The point of entry into the apartment was a bathroom window; there were partial shoe prints on top of a gas meter outside the window and on a bar of soap on the floor of the bathtub directly under the window. One of the handprints lifted from the windowsill matched defendant's left palm. Subsequent testing of the sperm swabbed from Senior's body revealed a DNA profile that matched defendant's. As noted, it also matched the DNA profiles of the semen swabbed from Rawlins and Kennedy.

         During defendant's interrogation, a detective described the area where Senior's apartment had been located, prompting defendant to recall, “I know, I gotcha... this one was young... 17, 18, something like that.” He described parking a “considerable distance” from Senior's apartment and pretending to be a jogger in the neighborhood while he looked in windows. He saw Senior's apartment was empty and entered through a bathroom window. He had been there for about 20 minutes when Senior came home. Hiding in the bathroom, he watched Senior make a drink in the kitchen, sit down on a couch in the living room, and eventually fall asleep. Defendant exited the bathroom and hit Senior in the head two or three times with a two-by-four, rendering her unconscious. He then carried her into one of the bedrooms, laid her on the floor, removed her underwear, raped her, and ejaculated inside her.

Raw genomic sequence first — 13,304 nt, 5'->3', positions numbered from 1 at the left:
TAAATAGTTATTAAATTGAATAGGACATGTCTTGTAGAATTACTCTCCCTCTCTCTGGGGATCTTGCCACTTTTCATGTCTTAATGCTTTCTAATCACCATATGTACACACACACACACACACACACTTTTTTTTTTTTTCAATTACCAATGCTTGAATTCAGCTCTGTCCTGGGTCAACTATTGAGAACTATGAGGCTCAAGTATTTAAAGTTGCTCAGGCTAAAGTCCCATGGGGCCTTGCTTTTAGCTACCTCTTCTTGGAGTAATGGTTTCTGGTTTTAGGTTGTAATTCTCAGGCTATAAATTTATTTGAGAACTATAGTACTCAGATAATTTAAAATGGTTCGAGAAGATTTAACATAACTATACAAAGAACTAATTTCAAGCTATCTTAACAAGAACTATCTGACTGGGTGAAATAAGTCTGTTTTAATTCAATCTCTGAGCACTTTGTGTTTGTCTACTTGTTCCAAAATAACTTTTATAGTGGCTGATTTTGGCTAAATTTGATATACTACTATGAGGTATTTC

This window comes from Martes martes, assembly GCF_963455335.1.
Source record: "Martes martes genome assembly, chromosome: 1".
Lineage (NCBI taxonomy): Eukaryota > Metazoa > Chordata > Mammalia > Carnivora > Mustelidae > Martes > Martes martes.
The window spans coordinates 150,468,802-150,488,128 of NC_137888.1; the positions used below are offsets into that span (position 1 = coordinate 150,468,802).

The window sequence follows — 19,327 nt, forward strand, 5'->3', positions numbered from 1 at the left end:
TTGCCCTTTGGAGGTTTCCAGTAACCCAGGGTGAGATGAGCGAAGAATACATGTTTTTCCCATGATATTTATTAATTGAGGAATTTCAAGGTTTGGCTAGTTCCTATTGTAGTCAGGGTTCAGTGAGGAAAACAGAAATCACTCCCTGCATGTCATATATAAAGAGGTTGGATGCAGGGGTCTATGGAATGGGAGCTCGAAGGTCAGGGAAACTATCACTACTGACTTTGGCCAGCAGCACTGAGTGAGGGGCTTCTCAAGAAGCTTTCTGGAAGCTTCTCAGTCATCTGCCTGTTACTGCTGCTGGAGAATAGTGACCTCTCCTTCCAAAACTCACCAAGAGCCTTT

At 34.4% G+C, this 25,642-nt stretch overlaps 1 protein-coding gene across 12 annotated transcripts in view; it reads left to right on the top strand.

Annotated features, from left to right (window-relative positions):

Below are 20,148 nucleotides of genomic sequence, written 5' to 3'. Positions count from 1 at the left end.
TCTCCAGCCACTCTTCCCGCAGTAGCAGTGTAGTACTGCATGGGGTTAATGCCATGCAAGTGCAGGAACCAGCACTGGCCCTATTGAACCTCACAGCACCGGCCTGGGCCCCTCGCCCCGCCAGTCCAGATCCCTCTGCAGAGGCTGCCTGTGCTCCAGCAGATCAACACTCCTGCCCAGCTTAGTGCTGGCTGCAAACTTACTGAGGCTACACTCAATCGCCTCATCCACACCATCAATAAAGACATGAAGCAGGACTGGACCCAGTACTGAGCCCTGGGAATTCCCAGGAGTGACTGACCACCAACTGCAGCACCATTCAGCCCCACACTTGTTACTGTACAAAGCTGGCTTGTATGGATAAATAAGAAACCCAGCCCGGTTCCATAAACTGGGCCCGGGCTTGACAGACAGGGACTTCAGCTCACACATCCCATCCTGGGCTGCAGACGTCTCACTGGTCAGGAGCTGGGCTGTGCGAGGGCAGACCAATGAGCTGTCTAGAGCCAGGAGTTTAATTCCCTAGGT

b) Defendant's interrogations and statements

         (1) Avenal State Prison